As a nation we need to change our perspective, all of us! We are still the greatest nation on earth regardless of what political party is in control of the White House or Congress. Yes, both sides can be better, and we should hold them – and us – accountable and strive to be better. Our approach must be on equal footing, neither “what we are” and “what we can be” should be the dominate thought nor an afterthought. We must realize it can be worse, way worse. China is plowing over churches, silencing the media, imprisoning dissidents, detaining a million members of an ethnic minority for forced indoctrination while subjecting others to forced labor. Even closer, just 90 miles from Florida, is Cuba where citizens struggle to find the basic needs for life under an oppressive Government rule. I am thankful for what we have in this country and acknowledge we can – and must – be better, not “do” better but “be” better. The fact that it can always be worse doesn’t make the situation we are going through not bad. Its intent is only to keep things in perspective.

Collin Raye has the song, “I Get What I Need.” The lyrics outline that if we pray for strength, God gives us pain to make us strong; if we pray for courage, God give us fear to overcome; and if we pray for faith, our empty heart will bring us to our knees. In life, we often want God to give us what we ask for. Thankfully, that’s not the way He works. He loves us too much to give us everything we want when we want it. Instead of fixing our circumstances, He can put us on a journey to change, not just resolve our circumstances. God cares deeply about the character and love being produced in and through us. God’s answer to our pain, is not to take it away, but instead to experience it alongside us.

There are several Psalms that proclaim this message. Psalm 46:1, “God is our refuge and strength, always ready to help in times of trouble” sings of the security of God’s presence even in utter chaos. Psalm 124 is a celebratory Psalm sung by the people of Israel as they journeyed to Jerusalem. The heading describes it as “A Song of Ascents.” When David wrote the Psalm, it was celebrating God’s deliverance of Israel from their enemies. David acknowledges that, although things had recently been rough for Israel, they could have been a lot worse. A thanksgiving which teaches that Israel’s very existence is owed to God who rescues them.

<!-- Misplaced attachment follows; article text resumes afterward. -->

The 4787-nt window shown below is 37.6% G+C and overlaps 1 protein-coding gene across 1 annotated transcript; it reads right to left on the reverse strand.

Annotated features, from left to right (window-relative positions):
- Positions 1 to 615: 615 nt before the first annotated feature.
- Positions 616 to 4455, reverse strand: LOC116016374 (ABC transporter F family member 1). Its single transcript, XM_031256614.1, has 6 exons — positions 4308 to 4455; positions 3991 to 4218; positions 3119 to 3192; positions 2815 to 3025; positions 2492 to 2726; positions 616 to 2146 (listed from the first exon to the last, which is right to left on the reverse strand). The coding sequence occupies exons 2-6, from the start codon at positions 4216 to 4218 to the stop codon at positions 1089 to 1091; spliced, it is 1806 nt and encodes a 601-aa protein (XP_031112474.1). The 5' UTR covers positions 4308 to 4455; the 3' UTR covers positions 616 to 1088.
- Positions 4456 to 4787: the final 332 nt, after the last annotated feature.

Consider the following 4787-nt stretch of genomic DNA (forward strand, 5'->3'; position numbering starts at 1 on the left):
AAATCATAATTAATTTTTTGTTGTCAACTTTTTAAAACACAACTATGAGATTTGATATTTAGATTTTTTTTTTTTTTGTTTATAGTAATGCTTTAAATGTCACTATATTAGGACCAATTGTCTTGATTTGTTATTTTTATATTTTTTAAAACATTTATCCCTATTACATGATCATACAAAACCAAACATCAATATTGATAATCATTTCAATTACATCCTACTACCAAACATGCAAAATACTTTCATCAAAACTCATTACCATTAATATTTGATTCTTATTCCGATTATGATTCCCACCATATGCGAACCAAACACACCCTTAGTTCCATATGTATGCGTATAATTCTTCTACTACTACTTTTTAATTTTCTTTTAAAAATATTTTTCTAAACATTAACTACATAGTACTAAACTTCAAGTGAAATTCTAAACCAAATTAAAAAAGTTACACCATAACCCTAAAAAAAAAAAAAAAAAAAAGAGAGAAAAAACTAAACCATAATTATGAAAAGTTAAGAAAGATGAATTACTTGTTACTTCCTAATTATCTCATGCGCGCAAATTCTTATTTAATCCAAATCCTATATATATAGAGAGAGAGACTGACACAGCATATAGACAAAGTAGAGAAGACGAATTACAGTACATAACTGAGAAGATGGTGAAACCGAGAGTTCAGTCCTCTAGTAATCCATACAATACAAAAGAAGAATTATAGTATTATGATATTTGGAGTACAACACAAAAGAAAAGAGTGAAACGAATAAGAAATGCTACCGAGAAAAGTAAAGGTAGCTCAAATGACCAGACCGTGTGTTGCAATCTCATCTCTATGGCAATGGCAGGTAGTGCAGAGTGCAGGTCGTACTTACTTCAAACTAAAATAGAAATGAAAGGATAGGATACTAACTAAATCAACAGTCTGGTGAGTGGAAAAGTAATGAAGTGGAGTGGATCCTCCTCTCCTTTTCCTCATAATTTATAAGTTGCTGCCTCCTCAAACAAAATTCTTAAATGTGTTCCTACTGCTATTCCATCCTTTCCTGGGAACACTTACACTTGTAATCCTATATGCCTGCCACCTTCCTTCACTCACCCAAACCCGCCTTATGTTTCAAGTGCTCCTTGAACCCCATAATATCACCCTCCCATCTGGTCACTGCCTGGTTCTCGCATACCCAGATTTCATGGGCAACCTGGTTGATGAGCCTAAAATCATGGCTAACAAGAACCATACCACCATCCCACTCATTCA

In St. Paul’s letter to the Romans, while he is delivering the good message from God to the early Christians, he acknowledges their burdens but notes that it can be worse. In Romans 12:15 he writes, “Rejoice with those who rejoice and weep with those who weep,” In the beginning of Romans 15, “We who are strong ought to put up with the failings of the weak and not to please ourselves; let each of us please our neighbor for the good, for building up.”

When we remember that others have situations, different and more challenging than ours, it can lead to a grateful heart and perspective.  When we remember that God will see us through whatever “it” is, we remember how blessed we are. It can be worse, and it will always be worse without the grace of God with us.